“We must avoid the impulse to live only for today, plundering for our own ease and convenience the precious resources of tomorrow.” Dwight D Eisenhower
As the Supreme Commander of the allies’ war effort in the European theatre during World War Two who went on to become president, ‘Ike’ knew a bit about budgets. He was fortunate as the 34th President of the US to lead the world’s biggest economy during rampant boom time, a period when median incomes almost doubled for US citizens.
After a biting recession in 1951 and 1952, Eisenhower was in office between 1953 and 1961, when nigh-on double-digit growth rates became the norm. It was an era of such spectacular development for all major global economies that it has since been termed the Golden Age. Yet still Eisenhower recognised the need to check profligacy for the future. What would he have thought of Manchester United’s £75 million for Romelu Lukaku? Or of the £65 million Chelsea have paid for Alvaro Morata?
Personally, I have my views. It is hard, perhaps, to identify when you are in the midst of them the periods of booming economic success such as Eisenhower’s. This is because people tend to expect more of the same tomorrow. (In investment this is termed “recency bias”.) However, given the rate of growth in Premier League incomes, and since another old axiom of investment is that nothing can grow forever, it seems fair to assume that this will one day be looked back on as a Golden Age for English football.
Below is a chart depicting the revenues of the so-called ‘Big Six’ Premier League clubs since the launch of the competition in 1992.
|* Chelsea turnover unavailable for 1992-93 only|
|✝Liverpool turnover is for 10-month period for 2009-10 only|
|✚Manchester United turnover is for a 14-month period for 2005-06 only and for 11 months for 2004-05 only|
Over the 24-year period, turnovers for the ‘Big Six’ Premier League clubs have risen at a compound annual growth rate (CAGR) of 14.47%. Over that period, UK inflation has run at 2.7%, meaning that in today’s money, the £82.1million they were turning over in 1992-3 would be worth £156. million today. This means that even adjusting for inflation, for those six clubs, growth has run at 11.45% continuously for almost 2½ decades. Globalisation has clearly been very good for Arsenal, Chelsea, Liverpool, Manchester City, Manchester United and Tottenham Hotspur.
But what is good for the top English clubs tends to be good for the Premier League at large. The competition has witnessed remarkable growth in revenues across the piece. I have collated the revenue data for the 24 Premier League clubs who were involved in the competition’s first season, 1992-3. Only 19 are available, since Middlesbrough’s, Wimbledon’s and Oldham Athletic’s accounts were not published and Crystal Palace and Chelsea’s were withheld.
What we see is that between them these 19 clubs generated an aggregate £177.2 million over the course of the season, equivalent to a median of £8 million each (or £15 million when adjusted for inflation). This means that, even allowing for inflation, Jose Mourinho alone reportedly earns £1.4 million a year more than the entire annual turnover of the average Premier League club in 1992-3.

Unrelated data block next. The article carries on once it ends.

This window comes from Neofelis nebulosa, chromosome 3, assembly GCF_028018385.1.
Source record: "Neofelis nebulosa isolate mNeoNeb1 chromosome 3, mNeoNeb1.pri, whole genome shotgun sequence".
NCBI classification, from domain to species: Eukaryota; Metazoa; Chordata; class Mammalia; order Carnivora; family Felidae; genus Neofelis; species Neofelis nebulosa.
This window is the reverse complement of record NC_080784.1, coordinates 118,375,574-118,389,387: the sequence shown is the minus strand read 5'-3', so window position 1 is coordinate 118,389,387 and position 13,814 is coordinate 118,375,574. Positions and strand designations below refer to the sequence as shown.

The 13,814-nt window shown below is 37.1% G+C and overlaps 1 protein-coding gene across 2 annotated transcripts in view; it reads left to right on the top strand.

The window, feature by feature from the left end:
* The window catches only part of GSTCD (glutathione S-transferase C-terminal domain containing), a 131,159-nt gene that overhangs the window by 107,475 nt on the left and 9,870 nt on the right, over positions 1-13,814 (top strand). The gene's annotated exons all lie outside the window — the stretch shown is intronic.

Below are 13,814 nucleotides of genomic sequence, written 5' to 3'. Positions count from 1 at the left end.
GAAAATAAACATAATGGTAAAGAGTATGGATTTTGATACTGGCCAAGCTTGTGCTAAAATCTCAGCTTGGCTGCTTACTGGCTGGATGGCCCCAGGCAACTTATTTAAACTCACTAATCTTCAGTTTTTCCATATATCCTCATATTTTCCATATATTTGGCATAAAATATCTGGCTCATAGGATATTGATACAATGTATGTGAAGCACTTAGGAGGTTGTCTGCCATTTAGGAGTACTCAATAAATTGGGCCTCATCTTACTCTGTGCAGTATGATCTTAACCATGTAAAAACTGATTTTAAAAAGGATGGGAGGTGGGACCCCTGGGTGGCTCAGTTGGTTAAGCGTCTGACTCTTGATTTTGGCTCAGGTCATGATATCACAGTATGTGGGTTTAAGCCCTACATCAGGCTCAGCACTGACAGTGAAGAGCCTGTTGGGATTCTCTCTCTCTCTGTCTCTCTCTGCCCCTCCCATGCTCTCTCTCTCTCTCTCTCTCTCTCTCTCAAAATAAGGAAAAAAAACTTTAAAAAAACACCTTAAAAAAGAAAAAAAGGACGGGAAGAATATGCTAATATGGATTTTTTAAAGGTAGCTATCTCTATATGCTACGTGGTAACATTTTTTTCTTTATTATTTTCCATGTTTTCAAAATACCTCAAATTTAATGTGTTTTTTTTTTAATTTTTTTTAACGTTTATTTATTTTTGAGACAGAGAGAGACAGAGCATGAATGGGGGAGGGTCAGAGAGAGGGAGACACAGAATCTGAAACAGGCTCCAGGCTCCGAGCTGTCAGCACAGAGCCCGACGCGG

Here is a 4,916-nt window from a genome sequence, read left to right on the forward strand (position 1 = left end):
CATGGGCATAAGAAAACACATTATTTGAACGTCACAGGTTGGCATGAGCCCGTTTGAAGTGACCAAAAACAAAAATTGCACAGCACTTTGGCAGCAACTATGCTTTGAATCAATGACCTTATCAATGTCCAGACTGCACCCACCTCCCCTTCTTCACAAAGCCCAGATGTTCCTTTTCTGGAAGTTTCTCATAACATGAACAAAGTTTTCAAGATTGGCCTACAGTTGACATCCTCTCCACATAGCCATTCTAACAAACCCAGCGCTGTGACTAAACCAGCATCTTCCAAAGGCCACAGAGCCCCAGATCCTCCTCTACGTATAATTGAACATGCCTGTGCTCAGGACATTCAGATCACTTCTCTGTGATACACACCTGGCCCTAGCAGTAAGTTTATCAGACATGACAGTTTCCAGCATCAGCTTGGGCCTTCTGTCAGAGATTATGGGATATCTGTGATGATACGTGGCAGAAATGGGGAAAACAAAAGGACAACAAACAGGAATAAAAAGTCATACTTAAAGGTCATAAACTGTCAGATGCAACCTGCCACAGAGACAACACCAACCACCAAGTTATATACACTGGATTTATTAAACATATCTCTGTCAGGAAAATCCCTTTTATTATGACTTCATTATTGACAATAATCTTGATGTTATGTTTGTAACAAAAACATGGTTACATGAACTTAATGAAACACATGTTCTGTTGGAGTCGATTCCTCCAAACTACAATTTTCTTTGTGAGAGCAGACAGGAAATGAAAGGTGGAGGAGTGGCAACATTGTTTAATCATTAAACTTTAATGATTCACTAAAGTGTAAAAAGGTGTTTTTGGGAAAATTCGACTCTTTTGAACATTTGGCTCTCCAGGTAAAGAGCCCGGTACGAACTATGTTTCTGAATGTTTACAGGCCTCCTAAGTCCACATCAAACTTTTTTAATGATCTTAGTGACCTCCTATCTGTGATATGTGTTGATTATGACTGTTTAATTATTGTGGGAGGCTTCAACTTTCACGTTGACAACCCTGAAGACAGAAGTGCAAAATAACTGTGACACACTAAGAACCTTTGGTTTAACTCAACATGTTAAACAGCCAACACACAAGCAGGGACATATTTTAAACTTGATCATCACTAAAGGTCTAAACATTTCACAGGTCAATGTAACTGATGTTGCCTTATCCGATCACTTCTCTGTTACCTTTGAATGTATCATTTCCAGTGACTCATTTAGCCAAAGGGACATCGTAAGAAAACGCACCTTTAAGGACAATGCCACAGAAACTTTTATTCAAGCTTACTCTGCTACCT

The reason why Mourinho – and the players under him – are able to earn such fabulous sums is that Premier League clubs’ revenues have grown so astronomically. And it has not been the preserve of the Big Six, either. Indeed, when we look at the median income of the ‘other’ Premier League clubs as a proportion of the total including the Big Six both today and 24 seasons ago, we see that the proportional share of the cake taken by the ‘rest’ is greater than it was in the beginning of the Premier League era.
Then, the median Premier League club revenue without the Big Six (ex-Chelsea, whose turnover was not disclosed) was £6.4 million. With them, the median was fully 25% higher at £8 million. Spool forward to 2015-16, the year for which figures are most recently available, and the full-League median income is only 17% higher than the median without the Big Six.
Take a look at the two tables below, which demonstrate the relative change in revenue values over the 24-season period.
Table 1: Premier League club turnover, 1992-3 Table 2: Premier League club turnover, 2015-16
What you see above matters for a couple of reasons. First, it suggests that despite the vast wealth of the richest clubs, the revenue distribution, a key input in ensuring competitive balance between clubs, is not wildly different to how it was at the League’s inception. Back in 1992-3, Swindon Town were the lowest-earning club for whom figures are available, with a turnover of £3.4 million. This compared to Liverpool’s £17.5 million, a high-to-low multiple of 5.15. In 2015-16, Manchester United were staggeringly generating more than half a billion pounds a year (more than any other club in the world, according to the Deloitte Football Money League), yet that is still only a multiple of 5.86 versus Bournemouth’s in the same season. Indeed, with the new TV deal raising broadcast incomes – the largest element of the bulk of clubs’ overall revenues – by fully 50% from the current season, that balance is very likely to improve still further.